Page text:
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Various, including disturbed woodlands, prairies, grassy fields, peaty and boggy habitats.
Low herbaceous perennial that spreads by means of runners. Leaves compound; leaflets 3, 1-1.5" long, toothed; the terminal tooth strongly reduced, shorter and narrower than the 2 subterminal teeth next to it; petioles hairy. Flowers white, petals and sepals 5, rounded, stamens numerous, pistils numerous. Achenes set in pits on the receptacle (the red "fruit"). Calyx lobes appressed to the fruits..
Flowers early April to late June
Wetland indicator: Facultative-
Very common, although the fruits aren't often found fully ripe. This species and F. chiloensis (L.) Mill are thought to be the parents of the cultivated strawberry, F. x ananassa Duchesne. The fruits of wild strawberries are considerably smaller but every bit as good or better than cultivated strawberries.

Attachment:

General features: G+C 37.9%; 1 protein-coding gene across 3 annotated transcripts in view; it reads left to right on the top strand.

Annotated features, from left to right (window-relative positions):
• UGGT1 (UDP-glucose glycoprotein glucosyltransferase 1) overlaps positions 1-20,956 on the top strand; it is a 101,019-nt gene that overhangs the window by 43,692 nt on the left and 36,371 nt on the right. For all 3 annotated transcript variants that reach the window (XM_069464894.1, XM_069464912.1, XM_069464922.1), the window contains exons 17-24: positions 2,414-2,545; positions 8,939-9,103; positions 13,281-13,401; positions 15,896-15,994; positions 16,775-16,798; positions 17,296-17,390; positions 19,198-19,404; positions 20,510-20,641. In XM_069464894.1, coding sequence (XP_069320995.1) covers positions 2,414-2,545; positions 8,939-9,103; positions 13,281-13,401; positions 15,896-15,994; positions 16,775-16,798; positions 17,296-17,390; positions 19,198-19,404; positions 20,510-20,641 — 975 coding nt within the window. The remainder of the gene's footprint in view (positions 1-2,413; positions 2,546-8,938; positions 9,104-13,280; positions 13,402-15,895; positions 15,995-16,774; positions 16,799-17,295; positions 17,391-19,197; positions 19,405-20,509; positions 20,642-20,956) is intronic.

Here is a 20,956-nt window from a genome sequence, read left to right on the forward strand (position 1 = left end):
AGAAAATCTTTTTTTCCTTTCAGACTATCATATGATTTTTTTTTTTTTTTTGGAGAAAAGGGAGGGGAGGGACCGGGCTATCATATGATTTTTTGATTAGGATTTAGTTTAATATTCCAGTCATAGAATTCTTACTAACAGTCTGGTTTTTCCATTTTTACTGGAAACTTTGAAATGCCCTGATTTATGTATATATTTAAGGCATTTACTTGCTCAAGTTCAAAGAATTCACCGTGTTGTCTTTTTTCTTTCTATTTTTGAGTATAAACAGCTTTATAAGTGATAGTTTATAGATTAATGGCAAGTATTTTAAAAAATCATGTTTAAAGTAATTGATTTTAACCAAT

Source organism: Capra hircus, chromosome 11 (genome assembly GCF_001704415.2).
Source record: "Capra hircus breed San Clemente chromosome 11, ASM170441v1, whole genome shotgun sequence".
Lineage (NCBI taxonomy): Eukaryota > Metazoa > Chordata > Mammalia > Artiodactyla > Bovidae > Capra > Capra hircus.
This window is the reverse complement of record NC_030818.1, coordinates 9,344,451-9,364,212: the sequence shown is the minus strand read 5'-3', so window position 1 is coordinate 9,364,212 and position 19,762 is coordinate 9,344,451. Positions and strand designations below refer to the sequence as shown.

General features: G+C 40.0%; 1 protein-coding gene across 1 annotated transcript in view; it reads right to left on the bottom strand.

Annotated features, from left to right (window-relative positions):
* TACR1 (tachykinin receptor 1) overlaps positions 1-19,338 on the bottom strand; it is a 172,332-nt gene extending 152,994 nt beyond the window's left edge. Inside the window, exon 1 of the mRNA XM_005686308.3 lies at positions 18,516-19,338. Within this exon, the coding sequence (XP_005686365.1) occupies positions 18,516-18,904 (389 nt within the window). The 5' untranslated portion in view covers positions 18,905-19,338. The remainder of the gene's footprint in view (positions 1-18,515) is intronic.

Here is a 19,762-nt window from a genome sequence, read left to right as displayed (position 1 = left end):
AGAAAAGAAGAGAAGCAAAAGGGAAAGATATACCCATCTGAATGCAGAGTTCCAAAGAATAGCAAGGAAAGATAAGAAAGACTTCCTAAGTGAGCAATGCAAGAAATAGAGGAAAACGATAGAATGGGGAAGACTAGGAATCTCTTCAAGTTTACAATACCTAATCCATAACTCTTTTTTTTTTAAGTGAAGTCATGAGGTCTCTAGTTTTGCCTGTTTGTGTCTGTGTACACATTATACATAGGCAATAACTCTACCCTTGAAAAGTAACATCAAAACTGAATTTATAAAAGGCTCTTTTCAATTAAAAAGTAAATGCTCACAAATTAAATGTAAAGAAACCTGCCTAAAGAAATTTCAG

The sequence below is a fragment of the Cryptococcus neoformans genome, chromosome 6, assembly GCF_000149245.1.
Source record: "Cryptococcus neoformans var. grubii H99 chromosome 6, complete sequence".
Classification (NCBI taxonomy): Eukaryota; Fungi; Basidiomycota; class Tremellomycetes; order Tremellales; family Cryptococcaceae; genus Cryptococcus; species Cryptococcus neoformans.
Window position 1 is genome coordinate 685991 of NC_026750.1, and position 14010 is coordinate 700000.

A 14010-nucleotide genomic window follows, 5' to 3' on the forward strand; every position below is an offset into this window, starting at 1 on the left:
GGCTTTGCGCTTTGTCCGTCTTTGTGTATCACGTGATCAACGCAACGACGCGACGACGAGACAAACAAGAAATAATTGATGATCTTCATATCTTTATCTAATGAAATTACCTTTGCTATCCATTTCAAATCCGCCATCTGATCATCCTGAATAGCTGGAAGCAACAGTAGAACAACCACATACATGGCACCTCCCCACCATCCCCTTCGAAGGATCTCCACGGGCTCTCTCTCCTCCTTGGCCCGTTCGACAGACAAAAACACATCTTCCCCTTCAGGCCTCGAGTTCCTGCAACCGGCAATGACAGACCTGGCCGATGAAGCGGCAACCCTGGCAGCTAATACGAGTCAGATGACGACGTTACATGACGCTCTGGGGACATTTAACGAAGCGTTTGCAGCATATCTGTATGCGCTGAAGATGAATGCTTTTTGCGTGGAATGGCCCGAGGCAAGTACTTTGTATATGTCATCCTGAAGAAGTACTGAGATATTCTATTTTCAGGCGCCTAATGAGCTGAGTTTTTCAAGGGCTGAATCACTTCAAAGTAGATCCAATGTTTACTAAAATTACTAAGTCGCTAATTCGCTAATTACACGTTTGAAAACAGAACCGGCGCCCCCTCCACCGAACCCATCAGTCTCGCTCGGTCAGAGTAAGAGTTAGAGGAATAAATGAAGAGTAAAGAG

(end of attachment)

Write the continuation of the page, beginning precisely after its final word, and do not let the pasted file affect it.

Niering, W. A. 1979. The Audubon society field guide to North American
wildflowers: eastern region.
Knopf/Random House, New York.
Swink, F. and G. Wilhelm. 1994. Plants of the Chicago Region.
Indiana Academy of Science. The Morton Arboretum. Lisle, Illinois.
Michael Hough © 2004